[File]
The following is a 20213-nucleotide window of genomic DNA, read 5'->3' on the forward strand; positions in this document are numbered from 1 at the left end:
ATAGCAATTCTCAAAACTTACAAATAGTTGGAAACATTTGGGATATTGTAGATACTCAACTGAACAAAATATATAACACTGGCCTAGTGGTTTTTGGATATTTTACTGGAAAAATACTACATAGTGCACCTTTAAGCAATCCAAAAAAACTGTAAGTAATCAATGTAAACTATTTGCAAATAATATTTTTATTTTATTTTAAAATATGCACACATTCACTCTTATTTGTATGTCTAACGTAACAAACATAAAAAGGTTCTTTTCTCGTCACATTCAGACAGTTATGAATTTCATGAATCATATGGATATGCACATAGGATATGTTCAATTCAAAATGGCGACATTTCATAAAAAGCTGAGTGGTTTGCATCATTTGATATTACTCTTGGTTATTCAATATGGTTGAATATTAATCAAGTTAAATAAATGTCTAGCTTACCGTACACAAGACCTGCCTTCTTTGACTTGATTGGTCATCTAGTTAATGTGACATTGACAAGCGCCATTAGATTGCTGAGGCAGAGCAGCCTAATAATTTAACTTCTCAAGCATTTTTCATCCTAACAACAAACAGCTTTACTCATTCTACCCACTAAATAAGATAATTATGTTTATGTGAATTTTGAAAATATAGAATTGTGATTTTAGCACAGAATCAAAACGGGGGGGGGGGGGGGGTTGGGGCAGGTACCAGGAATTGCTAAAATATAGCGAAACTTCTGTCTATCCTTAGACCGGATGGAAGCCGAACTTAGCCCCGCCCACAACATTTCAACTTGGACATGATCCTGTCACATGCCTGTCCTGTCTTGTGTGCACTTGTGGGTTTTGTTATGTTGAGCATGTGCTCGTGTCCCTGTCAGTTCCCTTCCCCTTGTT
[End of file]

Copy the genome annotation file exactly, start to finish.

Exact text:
The following is a 20213-nucleotide window of genomic DNA, read 5'->3' on the forward strand; positions in this document are numbered from 1 at the left end:
ATAGCAATTCTCAAAACTTACAAATAGTTGGAAACATTTGGGATATTGTAGATACTCAACTGAACAAAATATATAACACTGGCCTAGTGGTTTTTGGATATTTTACTGGAAAAATACTACATAGTGCACCTTTAAGCAATCCAAAAAAACTGTAAGTAATCAATGTAAACTATTTGCAAATAATATTTTTATTTTATTTTAAAATATGCACACATTCACTCTTATTTGTATGTCTAACGTAACAAACATAAAAAGGTTCTTTTCTCGTCACATTCAGACAGTTATGAATTTCATGAATCATATGGATATGCACATAGGATATGTTCAATTCAAAATGGCGACATTTCATAAAAAGCTGAGTGGTTTGCATCATTTGATATTACTCTTGGTTATTCAATATGGTTGAATATTAATCAAGTTAAATAAATGTCTAGCTTACCGTACACAAGACCTGCCTTCTTTGACTTGATTGGTCATCTAGTTAATGTGACATTGACAAGCGCCATTAGATTGCTGAGGCAGAGCAGCCTAATAATTTAACTTCTCAAGCATTTTTCATCCTAACAACAAACAGCTTTACTCATTCTACCCACTAAATAAGATAATTATGTTTATGTGAATTTTGAAAATATAGAATTGTGATTTTAGCACAGAATCAAAACGGGGGGGGGGGGGGGGTTGGGGCAGGTACCAGGAATTGCTAAAATATAGCGAAACTTCTGTCTATCCTTAGACCGGATGGAAGCCGAACTTAGCCCCGCCCACAACATTTCAACTTGGACATGATCCTGTCACATGCCTGTCCTGTCTTGTGTGCACTTGTGGGTTTTGTTATGTTGAGCATGTGCTCGTGTCCCTGTCAGTTCCCTTCCCCTTGTT